There are some things we may use in our lives that are so toxic to the environment that they should never make it to a landfill. We should also never dump these items (if in liquid form) into the water supply through a home sink or a street storm drain. Not only is it illegal in most places, but dumping things into a storm drain takes the stuff directly to your local streams and rivers and kills anything in the vicinity.
Here’s a list of ten types of things too toxic for landfills or the water supply, along with how to properly dispose of them. You can always check with your local government for additional disposal options, and sometimes that’s the only option.
1) CFL light bulbs. Unfortunately, these contain a very small amount of mercury–but if people start throwing them out en masse it could create a problem with mercury leaching down into water tables. Home Depot has a CFL recycling program so you can just bring an old CFL bulb to your local store.
2) Lithium-ion batteries. These are usually the rechargeable kind found in small appliances, not the regular alkaline type that can be safely disposed of in the trash (at least here in Arlington, VA). The lithium-ion battery chemicals can leach into the soil and pollute water. Take these to Best Buy, which collects and recycles them.
3) Any kind of electronics. This includes TV’s, computers and all of their peripherals, stereos, speakers, and mobile phones and PDA’s. These components are chock full of poisonous substances, none of which are biodegradable and all pose a hazard to the landfill environment. Again, Best Buy now collects and recycles all such components, although there is a small fee for accepting components with screens (such as TV’s and monitors.)
4) Automobile-related fluids. If it’s associated with your car, it very likely doesn’t belong in a landfill or storm drain at all. This includes fuel, windshield wiper fluid, brake fluid, antifreeze, transmission fluid, engine oil, car batteries, and car care products. The only definite recycling option for these kinds of materials is your local government.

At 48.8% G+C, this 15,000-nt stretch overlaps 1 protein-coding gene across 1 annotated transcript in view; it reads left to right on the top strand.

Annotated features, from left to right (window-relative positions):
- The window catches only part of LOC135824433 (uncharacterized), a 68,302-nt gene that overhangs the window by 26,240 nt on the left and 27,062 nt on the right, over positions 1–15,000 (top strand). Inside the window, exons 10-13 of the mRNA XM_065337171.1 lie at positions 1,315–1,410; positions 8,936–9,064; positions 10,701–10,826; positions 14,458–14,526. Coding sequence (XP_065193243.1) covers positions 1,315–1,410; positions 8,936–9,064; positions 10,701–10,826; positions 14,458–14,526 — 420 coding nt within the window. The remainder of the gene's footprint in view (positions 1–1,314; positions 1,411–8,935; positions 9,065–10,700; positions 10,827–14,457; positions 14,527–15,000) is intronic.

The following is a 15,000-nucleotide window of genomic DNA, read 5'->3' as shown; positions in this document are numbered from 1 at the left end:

5) Any kind of paint. This includes latex, but especially includes anything oil-based, varnishes, stains, and polyurethane. All of these should go to your local government’s designated hazardous materials collection point.
6) Photography-related chemicals. These are becoming less of an issue as digital photography booms, but many people still have a film photography hobby. Again, these should go to the hazmat facility and never down the drain.
7) Any corrosive chemical. Examples include muriatic acid and any cleaning product containing lye. These are very destructive chemicals and again should go to the hazmat disposal site.
8) Home, lawn and garden chemicals used for pest/insect/weed control. These chemicals will kill lots of animals and plants you didn’t intend to kill, so again they should be carefully disposed of at a hazmat site.
9) Propane tanks. Not only can they explode, but they’re also very recyclable. Check the tank, the store, and your local government on how to recycle these items safely.
10) Flammable cleaning solvent. There is again the chance of an explosion in addition to the solvents’ caustic properties. Dispose of properly through a hazmat drop off center.
While some of these things won’t be in many of our environmentally friendly homes because safer alternatives exist, we don’t have much choice on the others. Please dispose of them as safely as you can, because you’ll go a long way to maintaining a cleaner environment.